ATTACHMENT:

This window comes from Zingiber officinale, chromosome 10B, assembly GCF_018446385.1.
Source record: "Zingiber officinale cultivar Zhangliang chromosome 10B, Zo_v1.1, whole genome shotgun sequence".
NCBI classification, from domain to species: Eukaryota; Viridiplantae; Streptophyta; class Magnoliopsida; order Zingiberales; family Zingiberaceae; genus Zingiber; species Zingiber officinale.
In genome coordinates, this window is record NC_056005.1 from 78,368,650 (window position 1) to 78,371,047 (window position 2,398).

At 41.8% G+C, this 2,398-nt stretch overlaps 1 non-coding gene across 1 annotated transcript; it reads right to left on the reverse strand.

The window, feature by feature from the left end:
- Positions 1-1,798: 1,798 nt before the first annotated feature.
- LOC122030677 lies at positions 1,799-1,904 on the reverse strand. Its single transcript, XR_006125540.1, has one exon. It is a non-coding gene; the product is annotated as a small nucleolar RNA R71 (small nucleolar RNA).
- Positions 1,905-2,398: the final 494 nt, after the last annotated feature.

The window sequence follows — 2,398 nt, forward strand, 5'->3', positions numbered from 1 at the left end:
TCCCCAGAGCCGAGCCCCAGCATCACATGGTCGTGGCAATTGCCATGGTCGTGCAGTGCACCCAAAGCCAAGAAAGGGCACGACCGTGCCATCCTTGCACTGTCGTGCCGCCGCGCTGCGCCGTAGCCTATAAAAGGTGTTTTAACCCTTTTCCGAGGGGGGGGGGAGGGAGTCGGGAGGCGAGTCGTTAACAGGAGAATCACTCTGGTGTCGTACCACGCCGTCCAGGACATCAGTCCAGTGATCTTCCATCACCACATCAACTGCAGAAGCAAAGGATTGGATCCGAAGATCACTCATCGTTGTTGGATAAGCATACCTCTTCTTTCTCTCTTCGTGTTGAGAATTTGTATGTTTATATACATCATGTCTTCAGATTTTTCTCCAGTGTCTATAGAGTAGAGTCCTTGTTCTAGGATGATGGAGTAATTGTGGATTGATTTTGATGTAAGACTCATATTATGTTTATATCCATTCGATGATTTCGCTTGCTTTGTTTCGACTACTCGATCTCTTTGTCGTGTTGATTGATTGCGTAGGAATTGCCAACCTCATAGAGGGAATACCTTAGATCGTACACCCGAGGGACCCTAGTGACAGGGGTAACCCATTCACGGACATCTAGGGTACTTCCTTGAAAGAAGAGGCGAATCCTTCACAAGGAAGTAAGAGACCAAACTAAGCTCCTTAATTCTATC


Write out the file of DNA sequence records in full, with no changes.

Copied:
This window comes from Zingiber officinale, chromosome 10B, assembly GCF_018446385.1.
Source record: "Zingiber officinale cultivar Zhangliang chromosome 10B, Zo_v1.1, whole genome shotgun sequence".
NCBI classification, from domain to species: Eukaryota; Viridiplantae; Streptophyta; class Magnoliopsida; order Zingiberales; family Zingiberaceae; genus Zingiber; species Zingiber officinale.
In genome coordinates, this window is record NC_056005.1 from 78,368,650 (window position 1) to 78,371,047 (window position 2,398).

At 41.8% G+C, this 2,398-nt stretch overlaps 1 non-coding gene across 1 annotated transcript; it reads right to left on the reverse strand.

The window, feature by feature from the left end:
- Positions 1-1,798: 1,798 nt before the first annotated feature.
- LOC122030677 lies at positions 1,799-1,904 on the reverse strand. Its single transcript, XR_006125540.1, has one exon. It is a non-coding gene; the product is annotated as a small nucleolar RNA R71 (small nucleolar RNA).
- Positions 1,905-2,398: the final 494 nt, after the last annotated feature.

The window sequence follows — 2,398 nt, forward strand, 5'->3', positions numbered from 1 at the left end:
TCCCCAGAGCCGAGCCCCAGCATCACATGGTCGTGGCAATTGCCATGGTCGTGCAGTGCACCCAAAGCCAAGAAAGGGCACGACCGTGCCATCCTTGCACTGTCGTGCCGCCGCGCTGCGCCGTAGCCTATAAAAGGTGTTTTAACCCTTTTCCGAGGGGGGGGGGAGGGAGTCGGGAGGCGAGTCGTTAACAGGAGAATCACTCTGGTGTCGTACCACGCCGTCCAGGACATCAGTCCAGTGATCTTCCATCACCACATCAACTGCAGAAGCAAAGGATTGGATCCGAAGATCACTCATCGTTGTTGGATAAGCATACCTCTTCTTTCTCTCTTCGTGTTGAGAATTTGTATGTTTATATACATCATGTCTTCAGATTTTTCTCCAGTGTCTATAGAGTAGAGTCCTTGTTCTAGGATGATGGAGTAATTGTGGATTGATTTTGATGTAAGACTCATATTATGTTTATATCCATTCGATGATTTCGCTTGCTTTGTTTCGACTACTCGATCTCTTTGTCGTGTTGATTGATTGCGTAGGAATTGCCAACCTCATAGAGGGAATACCTTAGATCGTACACCCGAGGGACCCTAGTGACAGGGGTAACCCATTCACGGACATCTAGGGTACTTCCTTGAAAGAAGAGGCGAATCCTTCACAAGGAAGTAAGAGACCAAACTAAGCTCCTTAATTCTATC